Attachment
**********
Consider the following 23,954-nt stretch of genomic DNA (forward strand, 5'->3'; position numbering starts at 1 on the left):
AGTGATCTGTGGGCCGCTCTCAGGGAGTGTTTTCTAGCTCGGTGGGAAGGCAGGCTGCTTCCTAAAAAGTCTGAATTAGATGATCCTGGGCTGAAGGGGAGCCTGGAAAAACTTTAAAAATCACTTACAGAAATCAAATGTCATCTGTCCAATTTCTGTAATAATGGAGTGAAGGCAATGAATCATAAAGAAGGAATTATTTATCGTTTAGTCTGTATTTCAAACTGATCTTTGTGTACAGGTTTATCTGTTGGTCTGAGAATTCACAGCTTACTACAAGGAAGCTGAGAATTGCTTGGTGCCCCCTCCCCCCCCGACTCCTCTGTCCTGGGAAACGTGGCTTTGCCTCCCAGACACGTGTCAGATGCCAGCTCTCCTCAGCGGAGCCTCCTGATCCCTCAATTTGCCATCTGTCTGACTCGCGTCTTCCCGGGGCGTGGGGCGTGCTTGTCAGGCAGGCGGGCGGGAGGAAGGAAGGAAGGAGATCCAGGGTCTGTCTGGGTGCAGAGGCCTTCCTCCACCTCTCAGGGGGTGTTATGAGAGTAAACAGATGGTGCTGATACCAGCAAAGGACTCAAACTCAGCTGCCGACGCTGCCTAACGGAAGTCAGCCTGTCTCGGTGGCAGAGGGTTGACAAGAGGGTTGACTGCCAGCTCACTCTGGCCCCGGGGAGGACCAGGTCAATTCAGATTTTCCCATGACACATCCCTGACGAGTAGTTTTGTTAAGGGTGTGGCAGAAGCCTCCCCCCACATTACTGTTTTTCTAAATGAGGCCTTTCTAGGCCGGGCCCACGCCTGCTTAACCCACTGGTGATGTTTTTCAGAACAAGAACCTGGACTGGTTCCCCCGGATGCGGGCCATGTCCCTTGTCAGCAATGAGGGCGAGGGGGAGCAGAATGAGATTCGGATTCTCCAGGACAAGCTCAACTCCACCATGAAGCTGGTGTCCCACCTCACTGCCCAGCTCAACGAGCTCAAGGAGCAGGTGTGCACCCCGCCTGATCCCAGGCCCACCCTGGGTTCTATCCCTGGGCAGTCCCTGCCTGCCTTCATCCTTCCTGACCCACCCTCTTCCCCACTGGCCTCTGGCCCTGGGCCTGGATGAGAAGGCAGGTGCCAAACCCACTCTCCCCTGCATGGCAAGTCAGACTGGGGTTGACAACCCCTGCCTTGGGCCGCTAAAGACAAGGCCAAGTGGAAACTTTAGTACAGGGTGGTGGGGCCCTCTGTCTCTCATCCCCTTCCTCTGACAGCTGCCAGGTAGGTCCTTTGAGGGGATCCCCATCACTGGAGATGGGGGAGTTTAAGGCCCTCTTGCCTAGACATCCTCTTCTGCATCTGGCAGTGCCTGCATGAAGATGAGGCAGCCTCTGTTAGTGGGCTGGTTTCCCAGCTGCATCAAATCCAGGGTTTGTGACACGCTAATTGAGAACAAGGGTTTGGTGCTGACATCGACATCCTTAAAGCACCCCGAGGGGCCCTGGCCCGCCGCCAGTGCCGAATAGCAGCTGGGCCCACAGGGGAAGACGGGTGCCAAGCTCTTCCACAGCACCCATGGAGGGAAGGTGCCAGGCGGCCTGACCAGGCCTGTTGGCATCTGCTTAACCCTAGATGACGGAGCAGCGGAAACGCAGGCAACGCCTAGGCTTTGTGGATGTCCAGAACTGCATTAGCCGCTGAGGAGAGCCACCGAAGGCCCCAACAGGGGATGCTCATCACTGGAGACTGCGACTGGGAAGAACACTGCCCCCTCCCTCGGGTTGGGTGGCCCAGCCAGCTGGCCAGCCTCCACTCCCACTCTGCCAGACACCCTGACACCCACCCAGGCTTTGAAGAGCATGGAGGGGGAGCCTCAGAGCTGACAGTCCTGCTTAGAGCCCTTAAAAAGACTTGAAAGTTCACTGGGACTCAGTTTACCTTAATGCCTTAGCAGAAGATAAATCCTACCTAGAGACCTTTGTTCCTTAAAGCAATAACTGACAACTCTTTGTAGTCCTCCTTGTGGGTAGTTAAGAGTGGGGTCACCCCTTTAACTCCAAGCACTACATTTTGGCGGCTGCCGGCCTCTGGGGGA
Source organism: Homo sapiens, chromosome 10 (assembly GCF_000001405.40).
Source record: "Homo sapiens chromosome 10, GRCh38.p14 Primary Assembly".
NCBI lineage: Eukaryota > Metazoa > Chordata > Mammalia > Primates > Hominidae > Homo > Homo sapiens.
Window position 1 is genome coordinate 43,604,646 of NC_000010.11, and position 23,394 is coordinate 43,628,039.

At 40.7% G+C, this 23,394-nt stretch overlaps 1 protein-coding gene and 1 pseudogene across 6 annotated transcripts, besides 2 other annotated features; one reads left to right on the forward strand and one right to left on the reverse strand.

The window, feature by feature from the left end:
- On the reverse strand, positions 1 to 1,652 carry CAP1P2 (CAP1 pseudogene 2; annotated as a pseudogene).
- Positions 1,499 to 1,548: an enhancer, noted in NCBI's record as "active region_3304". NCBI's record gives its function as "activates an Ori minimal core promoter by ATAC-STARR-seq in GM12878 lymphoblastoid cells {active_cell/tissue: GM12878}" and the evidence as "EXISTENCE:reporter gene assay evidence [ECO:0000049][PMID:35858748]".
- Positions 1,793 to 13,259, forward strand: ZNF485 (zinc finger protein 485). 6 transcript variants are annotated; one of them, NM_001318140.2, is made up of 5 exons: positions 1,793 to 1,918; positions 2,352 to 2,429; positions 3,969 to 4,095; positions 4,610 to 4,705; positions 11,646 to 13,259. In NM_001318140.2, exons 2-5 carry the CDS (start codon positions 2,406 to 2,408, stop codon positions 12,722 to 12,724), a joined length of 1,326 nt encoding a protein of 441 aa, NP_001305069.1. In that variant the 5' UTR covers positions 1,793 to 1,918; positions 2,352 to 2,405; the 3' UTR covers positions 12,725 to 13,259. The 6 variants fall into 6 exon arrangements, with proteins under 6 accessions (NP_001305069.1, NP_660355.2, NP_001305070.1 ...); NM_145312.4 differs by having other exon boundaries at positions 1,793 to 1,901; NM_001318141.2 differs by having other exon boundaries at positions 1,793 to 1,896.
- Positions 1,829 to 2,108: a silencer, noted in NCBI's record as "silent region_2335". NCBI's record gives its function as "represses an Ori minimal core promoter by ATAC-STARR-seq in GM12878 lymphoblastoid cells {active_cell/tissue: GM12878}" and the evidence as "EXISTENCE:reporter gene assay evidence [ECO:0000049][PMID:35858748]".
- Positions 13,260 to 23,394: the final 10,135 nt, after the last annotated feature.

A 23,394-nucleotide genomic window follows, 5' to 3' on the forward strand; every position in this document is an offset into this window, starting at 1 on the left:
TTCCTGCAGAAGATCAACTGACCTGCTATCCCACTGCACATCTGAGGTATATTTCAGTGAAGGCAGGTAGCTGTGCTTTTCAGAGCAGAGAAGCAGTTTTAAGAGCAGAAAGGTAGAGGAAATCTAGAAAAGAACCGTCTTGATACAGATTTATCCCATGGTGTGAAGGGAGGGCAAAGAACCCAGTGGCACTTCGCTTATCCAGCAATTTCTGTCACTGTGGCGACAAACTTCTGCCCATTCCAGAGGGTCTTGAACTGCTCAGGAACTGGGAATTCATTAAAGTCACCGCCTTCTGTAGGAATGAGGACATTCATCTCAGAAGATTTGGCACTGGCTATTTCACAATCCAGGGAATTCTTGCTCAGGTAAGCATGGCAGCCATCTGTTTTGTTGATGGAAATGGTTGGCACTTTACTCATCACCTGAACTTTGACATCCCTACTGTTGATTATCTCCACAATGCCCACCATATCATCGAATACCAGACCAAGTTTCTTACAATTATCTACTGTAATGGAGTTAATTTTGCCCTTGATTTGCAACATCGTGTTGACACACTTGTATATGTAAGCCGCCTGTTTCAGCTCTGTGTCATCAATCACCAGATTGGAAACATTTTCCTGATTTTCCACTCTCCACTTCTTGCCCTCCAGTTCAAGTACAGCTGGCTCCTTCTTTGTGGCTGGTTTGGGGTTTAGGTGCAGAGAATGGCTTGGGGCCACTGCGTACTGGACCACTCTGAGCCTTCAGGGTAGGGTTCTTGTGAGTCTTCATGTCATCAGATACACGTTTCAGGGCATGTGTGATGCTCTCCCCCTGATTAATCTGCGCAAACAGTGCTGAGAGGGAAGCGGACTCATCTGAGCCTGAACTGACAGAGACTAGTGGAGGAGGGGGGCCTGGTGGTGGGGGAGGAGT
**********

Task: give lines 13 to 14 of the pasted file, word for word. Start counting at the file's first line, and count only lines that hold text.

- Positions 13,260 to 23,394: the final 10,135 nt, after the last annotated feature.

A 23,394-nucleotide genomic window follows, 5' to 3' on the forward strand; every position in this document is an offset into this window, starting at 1 on the left: